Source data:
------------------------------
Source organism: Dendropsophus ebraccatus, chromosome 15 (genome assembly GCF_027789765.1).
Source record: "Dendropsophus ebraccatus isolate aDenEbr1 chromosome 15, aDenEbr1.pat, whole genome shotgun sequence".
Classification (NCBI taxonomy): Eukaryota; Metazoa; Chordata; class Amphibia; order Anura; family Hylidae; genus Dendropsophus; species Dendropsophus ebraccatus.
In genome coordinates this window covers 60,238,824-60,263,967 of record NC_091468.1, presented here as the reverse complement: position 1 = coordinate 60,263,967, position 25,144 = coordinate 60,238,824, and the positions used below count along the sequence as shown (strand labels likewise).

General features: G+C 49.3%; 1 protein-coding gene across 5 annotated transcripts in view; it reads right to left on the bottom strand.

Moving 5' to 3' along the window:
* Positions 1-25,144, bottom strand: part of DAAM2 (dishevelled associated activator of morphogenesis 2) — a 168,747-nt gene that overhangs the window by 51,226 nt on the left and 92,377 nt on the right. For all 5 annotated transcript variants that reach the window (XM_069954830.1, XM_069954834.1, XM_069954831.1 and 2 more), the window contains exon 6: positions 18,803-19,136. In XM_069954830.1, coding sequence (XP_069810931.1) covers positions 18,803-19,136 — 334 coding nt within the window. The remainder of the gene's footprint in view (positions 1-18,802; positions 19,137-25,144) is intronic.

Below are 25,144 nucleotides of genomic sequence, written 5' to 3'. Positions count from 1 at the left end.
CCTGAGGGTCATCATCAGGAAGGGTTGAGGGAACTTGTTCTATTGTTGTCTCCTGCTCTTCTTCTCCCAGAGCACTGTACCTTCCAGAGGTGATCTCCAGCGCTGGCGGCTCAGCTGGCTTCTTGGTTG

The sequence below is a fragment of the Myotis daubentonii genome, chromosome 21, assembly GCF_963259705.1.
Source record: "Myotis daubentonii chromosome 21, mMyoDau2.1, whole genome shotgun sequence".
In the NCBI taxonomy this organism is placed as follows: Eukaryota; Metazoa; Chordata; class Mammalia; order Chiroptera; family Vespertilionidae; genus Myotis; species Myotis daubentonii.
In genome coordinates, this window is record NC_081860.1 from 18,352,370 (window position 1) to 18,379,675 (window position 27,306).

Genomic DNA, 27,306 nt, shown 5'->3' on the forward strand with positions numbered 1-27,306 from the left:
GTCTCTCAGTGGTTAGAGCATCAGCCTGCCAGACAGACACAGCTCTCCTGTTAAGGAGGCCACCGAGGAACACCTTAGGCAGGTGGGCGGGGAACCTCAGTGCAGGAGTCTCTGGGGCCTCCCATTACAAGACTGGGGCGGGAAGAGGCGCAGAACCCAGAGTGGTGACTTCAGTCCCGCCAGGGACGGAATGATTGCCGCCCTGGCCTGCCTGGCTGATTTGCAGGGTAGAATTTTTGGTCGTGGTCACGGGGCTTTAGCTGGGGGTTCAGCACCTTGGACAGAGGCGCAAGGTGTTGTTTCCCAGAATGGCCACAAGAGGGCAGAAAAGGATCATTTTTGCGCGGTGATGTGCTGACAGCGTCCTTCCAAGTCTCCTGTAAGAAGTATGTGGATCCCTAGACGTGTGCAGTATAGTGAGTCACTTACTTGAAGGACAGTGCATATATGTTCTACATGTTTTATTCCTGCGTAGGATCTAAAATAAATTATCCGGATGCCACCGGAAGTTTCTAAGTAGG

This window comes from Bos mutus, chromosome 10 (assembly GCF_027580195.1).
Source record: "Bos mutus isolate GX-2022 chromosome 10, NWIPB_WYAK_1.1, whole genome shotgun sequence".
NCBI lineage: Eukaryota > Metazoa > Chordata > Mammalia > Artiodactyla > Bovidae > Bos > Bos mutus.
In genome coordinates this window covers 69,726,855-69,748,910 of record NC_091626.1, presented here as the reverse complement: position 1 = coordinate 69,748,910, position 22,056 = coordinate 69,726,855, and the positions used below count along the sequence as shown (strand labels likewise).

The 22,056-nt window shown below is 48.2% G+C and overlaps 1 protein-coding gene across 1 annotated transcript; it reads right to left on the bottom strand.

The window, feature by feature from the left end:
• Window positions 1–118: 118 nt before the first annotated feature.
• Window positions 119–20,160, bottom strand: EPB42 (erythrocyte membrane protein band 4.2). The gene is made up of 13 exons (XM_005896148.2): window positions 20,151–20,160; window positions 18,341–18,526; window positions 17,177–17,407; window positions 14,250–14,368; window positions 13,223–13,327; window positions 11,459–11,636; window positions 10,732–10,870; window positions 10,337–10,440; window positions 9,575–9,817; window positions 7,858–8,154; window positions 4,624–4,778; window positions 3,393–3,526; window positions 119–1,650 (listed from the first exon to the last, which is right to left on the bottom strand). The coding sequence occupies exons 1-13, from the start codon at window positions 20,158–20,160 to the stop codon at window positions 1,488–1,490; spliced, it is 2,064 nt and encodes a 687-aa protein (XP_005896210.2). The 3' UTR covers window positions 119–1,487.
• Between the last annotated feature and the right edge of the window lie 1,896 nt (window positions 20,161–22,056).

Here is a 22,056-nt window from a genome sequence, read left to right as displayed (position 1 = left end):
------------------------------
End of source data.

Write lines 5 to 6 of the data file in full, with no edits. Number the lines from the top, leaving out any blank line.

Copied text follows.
General features: G+C 49.3%; 1 protein-coding gene across 5 annotated transcripts in view; it reads right to left on the bottom strand.

Moving 5' to 3' along the window: